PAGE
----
Girl on the Third Floor
Directed by: Travis Stevens
Run time: 93 minutes
The Lowdown: Phil Brooks, aka famed professional wrestler/MMA fighter C.M. Punk, who had a brief cameo in the Soska Sisters’ Rabid, gets his first leading role in Girl on the Third Floor, the debut feature from Travis Stevens, a longtime genre cinema producer.
The major problem with Girl on the Third Floor is not Brooks’ acting; it’s that his character, Don Koch, is so thoroughly unlikeable that viewers can never forge any kind of connection to him or his plight.
The premise is pretty simple: Koch decides to forego hiring a professional to renovate the three-story home that he has purchased for himself and his pregnant wife, Liz (Trieste Kelly Dunn), and as he settles into the residence to begin repairs, it’s clear that Koch has zero desire to do the work right.
More problematic, at least for him, is that all of his bad urges – to drink and to fool around – come roaring back as soon as he is on his own. With barely a thought as to the consequences, Koch hooks up with his new neighbor, Sarah (Sarah Yates), who mysteriously appears and disappears without warning, always at the worst possible times. If you think there’s more to her than she lets on, well, duh.
Even as other people try to help him, including a local female pastor, and one of Liz’s best friends, Milo (Travis Delgado), Koch plows head-on into dangerous behavior with nary a second thought.
There’s also a subplot involving Koch’s past career where he did a huge disservice to his clients that isn’t fleshed out enough early on to make much sense.
By the time people start dying and Liz shows up to check on her husband’s progress, Girl on the Third Floor has yet to coalesce its narrative to allow for any build-up of tension or viewer anticipation at what’s to come.
The unfortunate reality is that for all of its impressive practical effects in the gore-heavy third act, Girl on the Third Floor simply doesn’t earn your rapt attention or your positive word-of-mouth recommendation.
Stevens doesn’t do enough to distinguish the ghostly inhabitants of the house and he fails to set any rules for how those ghosts operate or even explain why they appear as individuals to some, like Milo, and en masse as a big group to Liz.
Even if Stevens had fixed those relevant issues, the fact remains that it’s virtually impossible to champion a lead character like Koch because he knows he is a total fuck-up and does absolutely nothing to try and break that mold.
Despite early buzz, BVB is sad to report that this is one house you should avoid unless there’s absolutely nothing else to watch.
The Stuff You Care About:
Hot chicks – Yes.
Nudity – Yes.
Gore – Yes.
Drug use – No.
Bad Guys/Killers – When is an anti-hero actually the villain? In this film.
Buy/Rent – Rent it.
Wrinkles the Clown (Magnet Releasing, 75 minutes, Unrated, DVD): The utterly unsettling horror documentary, Wrinkles the Clown, joins an impressive list of recent clown-centric scary movies in the past couple of years that have fully revived our collective fascination and fear with people in greasepaint.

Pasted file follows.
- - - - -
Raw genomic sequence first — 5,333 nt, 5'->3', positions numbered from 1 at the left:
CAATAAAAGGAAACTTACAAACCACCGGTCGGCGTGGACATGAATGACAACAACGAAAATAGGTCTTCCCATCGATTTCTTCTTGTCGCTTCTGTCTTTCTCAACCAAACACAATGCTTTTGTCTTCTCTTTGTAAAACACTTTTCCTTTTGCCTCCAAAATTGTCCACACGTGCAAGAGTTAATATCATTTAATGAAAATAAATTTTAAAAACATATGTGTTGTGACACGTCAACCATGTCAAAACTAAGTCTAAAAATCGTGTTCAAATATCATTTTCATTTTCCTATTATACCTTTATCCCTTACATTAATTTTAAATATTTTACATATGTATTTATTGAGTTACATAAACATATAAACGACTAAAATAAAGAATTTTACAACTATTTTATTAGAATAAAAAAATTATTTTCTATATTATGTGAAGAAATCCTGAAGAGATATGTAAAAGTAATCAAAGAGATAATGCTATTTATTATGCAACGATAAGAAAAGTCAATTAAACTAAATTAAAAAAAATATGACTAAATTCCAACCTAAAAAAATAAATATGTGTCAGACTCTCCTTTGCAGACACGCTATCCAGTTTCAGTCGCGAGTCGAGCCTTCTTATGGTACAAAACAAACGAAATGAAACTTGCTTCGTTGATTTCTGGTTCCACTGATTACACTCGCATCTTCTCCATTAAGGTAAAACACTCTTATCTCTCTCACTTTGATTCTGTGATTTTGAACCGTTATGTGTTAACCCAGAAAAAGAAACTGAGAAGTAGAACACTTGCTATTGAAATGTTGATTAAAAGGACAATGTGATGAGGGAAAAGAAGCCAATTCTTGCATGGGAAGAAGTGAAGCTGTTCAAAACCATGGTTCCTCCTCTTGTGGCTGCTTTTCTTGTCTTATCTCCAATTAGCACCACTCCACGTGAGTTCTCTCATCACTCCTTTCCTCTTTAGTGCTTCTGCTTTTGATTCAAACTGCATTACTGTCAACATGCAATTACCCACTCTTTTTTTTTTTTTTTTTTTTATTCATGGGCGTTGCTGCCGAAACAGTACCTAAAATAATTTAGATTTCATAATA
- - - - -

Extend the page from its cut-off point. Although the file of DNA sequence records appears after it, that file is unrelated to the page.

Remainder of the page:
Wrinkles purports to be based on a viral YouTube video with the hashtag, HaveUSeenWrinkles, that shows a young child in a trundle bed while an adult clown slowly climbs out of the bottom portion, wakes the kid up and scares the shit out of her.
It’s honestly nightmare fuel of the highest order.
The documentary goes on to detail how Wrinkles became such a viral phenomenon that parents would call a phone number and invite the clown over to scare their children for misbehaving.
As it turns out, Wrinkles is actually a retiree in Florida who decided to try and make some extra cash. Of course he’s from Florida, because why not. And he honestly believes that he’s providing a valid “behavioral service,” as he puts it.
Director Michael Beach Nichols has the brilliant idea never to show Wrinkles’ face outside of the garish mask that he wears, which only serves to throw gas on the fire of your fears.
Wrinkles could literally be anyone – your neighbor, your former co-worker, hell, even your grandfather. You just do not know.
More so, Nichols intersperses his documentary with short vignettes where he gets the real Wrinkles to act out crazy theories that some children have cooked up.
Wrinkles the Clown is a fascinating expose on our current fascination with fear, and a legitimately scary deep-dive into how such new urban legends are born and propagated by way of the world-wide-web.
Now on Video-on-Demand:
Bloodhound (High Octane Pictures, 69 minutes, Unrated, Video-on-Demand): Bloodhound may well be the first, and possibly only, private detective thriller to use found footage as its means of telling what’s essentially a thin mystery with a so-so twist. I wish it was better, I really do.
Agent Jade Black (High Octane Pictures, 101 minutes, Unrated, Video-on-Demand): You’ve got a government assassin (Katie Burgess) who pouts and blatantly disrespects every senior officer and official order she receives.
You’ve got a bad guy who looks like Justin Bieber after he first grew facial hair.
And you’ve got a director releasing his third direct-to-VOD feature film in less than a year.
Agent Jade Black makes Andy Sidaris look like fucking John Woo in comparison, and I actually liked many of Sidaris’ campy action films in the 1980s.